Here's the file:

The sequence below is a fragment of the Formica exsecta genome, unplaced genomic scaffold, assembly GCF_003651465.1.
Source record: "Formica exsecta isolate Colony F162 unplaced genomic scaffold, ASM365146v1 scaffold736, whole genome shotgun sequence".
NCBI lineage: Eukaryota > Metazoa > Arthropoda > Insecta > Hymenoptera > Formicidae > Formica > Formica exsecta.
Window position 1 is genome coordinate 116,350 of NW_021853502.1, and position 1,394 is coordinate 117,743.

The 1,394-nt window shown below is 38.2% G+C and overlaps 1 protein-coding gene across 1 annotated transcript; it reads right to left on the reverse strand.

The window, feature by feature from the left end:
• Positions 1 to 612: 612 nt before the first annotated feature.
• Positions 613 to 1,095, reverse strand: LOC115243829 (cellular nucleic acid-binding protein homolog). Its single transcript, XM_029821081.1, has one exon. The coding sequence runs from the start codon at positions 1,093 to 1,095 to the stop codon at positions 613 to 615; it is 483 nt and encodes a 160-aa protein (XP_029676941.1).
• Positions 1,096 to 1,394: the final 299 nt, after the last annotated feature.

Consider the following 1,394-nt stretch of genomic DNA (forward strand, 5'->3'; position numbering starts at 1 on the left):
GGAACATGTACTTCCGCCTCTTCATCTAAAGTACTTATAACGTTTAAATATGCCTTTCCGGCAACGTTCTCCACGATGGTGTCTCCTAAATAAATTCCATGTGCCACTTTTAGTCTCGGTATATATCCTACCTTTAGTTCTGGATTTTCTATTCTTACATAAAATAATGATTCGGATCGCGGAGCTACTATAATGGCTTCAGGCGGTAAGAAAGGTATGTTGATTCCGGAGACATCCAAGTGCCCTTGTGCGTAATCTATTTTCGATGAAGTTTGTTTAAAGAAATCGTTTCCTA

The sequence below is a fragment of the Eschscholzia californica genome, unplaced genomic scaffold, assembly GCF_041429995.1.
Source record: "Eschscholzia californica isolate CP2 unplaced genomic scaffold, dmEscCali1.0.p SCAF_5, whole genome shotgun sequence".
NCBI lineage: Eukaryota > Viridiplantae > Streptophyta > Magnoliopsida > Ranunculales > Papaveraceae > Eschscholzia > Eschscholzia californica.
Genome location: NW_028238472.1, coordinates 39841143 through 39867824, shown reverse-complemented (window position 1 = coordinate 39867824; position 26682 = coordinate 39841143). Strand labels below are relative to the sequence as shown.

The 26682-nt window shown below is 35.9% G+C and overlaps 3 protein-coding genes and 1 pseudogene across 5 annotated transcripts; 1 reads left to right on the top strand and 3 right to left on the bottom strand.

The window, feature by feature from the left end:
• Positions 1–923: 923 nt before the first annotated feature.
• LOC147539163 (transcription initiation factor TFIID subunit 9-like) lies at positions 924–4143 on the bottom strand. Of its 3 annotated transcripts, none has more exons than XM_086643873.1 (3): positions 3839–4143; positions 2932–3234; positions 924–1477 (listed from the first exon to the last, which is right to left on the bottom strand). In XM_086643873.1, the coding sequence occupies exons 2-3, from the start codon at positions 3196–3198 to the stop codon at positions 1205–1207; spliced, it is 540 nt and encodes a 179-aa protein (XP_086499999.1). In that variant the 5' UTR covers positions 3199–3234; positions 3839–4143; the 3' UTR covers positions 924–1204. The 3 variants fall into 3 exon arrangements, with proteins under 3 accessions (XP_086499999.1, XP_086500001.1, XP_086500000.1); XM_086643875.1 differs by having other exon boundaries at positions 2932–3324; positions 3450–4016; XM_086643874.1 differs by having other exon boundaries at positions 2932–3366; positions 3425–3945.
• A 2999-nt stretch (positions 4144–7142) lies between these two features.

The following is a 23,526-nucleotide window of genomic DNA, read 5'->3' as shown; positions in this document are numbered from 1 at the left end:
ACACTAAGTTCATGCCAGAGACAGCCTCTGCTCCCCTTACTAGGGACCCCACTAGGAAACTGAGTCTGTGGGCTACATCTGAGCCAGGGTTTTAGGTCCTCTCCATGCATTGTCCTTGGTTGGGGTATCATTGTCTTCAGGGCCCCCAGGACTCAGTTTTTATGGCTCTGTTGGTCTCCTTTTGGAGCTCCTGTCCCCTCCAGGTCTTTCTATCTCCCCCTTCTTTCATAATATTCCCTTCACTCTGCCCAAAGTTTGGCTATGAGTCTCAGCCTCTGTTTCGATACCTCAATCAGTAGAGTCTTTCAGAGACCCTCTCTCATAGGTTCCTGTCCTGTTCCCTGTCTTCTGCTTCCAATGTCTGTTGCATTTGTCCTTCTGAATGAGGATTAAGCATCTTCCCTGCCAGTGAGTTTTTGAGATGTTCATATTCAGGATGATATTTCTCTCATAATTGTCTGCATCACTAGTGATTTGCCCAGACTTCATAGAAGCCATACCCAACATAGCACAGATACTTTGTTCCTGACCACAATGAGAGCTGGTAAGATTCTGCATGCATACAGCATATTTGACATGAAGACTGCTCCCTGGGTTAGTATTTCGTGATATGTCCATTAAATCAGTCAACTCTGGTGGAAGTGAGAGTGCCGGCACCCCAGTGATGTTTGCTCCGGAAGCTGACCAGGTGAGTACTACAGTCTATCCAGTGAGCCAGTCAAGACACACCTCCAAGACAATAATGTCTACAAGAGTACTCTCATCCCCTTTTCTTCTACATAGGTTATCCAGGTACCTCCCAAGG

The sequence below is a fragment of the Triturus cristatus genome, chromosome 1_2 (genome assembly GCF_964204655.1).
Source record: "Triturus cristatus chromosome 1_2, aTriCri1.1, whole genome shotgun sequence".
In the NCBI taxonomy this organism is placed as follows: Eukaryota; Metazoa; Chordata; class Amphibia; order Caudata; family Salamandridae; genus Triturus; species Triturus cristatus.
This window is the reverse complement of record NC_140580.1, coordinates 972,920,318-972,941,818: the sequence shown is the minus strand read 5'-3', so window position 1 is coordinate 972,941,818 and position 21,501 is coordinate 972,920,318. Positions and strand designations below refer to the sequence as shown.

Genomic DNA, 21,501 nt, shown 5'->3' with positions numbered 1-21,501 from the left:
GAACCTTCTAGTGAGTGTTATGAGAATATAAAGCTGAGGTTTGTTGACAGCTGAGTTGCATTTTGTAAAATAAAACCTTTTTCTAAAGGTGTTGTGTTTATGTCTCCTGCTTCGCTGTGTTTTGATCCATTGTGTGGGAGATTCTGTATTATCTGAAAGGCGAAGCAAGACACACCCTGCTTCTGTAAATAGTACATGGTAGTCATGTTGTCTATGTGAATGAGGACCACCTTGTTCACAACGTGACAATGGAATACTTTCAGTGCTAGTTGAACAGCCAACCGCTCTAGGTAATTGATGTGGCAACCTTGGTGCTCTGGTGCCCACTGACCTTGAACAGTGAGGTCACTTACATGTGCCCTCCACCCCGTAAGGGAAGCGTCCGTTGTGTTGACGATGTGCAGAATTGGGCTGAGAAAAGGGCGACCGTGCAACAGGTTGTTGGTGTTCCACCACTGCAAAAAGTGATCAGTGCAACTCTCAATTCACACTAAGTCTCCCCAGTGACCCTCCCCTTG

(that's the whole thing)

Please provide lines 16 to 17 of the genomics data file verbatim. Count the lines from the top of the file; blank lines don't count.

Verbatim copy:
The 26682-nt window shown below is 35.9% G+C and overlaps 3 protein-coding genes and 1 pseudogene across 5 annotated transcripts; 1 reads left to right on the top strand and 3 right to left on the bottom strand.

The window, feature by feature from the left end: